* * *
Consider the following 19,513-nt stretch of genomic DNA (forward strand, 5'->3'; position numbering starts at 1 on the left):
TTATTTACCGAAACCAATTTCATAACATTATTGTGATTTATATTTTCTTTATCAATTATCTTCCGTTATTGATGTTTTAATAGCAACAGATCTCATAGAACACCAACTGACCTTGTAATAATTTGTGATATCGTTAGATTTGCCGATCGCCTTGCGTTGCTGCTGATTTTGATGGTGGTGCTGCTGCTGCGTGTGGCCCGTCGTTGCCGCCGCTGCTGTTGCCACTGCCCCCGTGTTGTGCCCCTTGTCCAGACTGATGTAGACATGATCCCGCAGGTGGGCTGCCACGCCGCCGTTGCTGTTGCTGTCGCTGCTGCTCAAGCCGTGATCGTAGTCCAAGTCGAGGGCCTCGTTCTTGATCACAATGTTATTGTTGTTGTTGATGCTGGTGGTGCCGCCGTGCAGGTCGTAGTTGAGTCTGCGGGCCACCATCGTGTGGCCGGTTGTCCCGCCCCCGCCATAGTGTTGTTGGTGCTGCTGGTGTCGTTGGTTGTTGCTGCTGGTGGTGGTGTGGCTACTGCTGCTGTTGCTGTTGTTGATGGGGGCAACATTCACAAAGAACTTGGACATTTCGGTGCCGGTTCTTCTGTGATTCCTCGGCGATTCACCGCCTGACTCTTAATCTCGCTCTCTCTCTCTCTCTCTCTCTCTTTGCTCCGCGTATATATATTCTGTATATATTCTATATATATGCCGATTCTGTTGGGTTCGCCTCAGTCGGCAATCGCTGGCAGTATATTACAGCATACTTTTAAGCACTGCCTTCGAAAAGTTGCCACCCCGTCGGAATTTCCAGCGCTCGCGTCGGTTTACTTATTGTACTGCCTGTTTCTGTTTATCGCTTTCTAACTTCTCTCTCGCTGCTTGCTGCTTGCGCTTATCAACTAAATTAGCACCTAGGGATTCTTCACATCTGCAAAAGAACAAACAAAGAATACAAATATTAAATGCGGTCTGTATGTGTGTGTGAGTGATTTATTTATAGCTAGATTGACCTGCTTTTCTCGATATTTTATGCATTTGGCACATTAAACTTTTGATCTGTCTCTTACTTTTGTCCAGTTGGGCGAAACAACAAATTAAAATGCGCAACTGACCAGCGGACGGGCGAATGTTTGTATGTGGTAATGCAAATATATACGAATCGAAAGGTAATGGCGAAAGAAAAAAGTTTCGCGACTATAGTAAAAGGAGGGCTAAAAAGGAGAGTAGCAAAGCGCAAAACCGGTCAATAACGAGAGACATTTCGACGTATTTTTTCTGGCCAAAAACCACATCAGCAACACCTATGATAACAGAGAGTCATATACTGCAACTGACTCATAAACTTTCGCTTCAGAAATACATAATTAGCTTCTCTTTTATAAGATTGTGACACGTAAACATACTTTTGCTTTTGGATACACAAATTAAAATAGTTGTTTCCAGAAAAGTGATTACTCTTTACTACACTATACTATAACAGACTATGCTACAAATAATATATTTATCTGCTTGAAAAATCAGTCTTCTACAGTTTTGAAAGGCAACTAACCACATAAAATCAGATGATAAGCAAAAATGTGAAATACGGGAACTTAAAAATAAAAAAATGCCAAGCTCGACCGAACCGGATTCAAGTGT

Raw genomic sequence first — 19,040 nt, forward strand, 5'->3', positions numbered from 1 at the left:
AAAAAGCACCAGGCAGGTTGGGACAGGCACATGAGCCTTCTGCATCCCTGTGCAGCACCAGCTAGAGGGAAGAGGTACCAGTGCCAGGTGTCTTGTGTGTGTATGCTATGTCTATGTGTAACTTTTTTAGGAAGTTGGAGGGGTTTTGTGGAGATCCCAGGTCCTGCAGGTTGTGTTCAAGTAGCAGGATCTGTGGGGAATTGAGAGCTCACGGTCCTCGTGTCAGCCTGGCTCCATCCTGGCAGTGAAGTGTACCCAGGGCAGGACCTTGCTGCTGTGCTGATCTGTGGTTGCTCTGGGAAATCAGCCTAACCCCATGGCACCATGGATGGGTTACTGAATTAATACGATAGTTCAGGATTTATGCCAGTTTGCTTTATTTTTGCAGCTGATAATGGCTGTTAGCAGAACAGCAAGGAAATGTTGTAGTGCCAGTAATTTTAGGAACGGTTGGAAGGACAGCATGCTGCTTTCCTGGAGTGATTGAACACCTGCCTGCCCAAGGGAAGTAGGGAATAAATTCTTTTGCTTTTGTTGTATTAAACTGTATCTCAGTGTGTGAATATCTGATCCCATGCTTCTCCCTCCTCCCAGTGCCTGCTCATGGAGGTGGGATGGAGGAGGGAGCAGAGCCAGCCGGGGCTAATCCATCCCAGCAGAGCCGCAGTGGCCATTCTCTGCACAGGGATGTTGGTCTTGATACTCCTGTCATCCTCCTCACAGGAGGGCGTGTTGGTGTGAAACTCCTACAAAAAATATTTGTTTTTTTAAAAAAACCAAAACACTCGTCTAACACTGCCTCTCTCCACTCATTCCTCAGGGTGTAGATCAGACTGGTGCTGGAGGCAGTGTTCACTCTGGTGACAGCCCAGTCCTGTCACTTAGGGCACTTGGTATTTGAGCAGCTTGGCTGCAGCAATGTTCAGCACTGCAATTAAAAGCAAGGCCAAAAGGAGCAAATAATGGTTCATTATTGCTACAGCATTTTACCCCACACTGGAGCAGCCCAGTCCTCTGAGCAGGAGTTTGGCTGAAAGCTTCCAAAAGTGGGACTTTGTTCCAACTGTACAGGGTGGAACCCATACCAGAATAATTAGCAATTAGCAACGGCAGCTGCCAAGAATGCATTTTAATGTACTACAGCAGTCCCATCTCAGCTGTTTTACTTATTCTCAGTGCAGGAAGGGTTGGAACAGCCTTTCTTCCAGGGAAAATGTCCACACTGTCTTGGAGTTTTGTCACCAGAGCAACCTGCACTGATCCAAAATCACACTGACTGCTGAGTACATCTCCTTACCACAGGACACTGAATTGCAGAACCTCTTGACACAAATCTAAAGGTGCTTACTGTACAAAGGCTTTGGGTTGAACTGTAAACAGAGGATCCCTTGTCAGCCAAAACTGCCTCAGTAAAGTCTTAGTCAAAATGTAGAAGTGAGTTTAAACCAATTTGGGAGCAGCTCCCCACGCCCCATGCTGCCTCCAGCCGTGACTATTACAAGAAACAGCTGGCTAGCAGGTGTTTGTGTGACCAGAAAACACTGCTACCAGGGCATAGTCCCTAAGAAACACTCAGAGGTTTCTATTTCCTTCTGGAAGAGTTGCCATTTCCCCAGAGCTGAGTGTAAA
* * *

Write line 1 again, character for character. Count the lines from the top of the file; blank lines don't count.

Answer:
Consider the following 19,513-nt stretch of genomic DNA (forward strand, 5'->3'; position numbering starts at 1 on the left):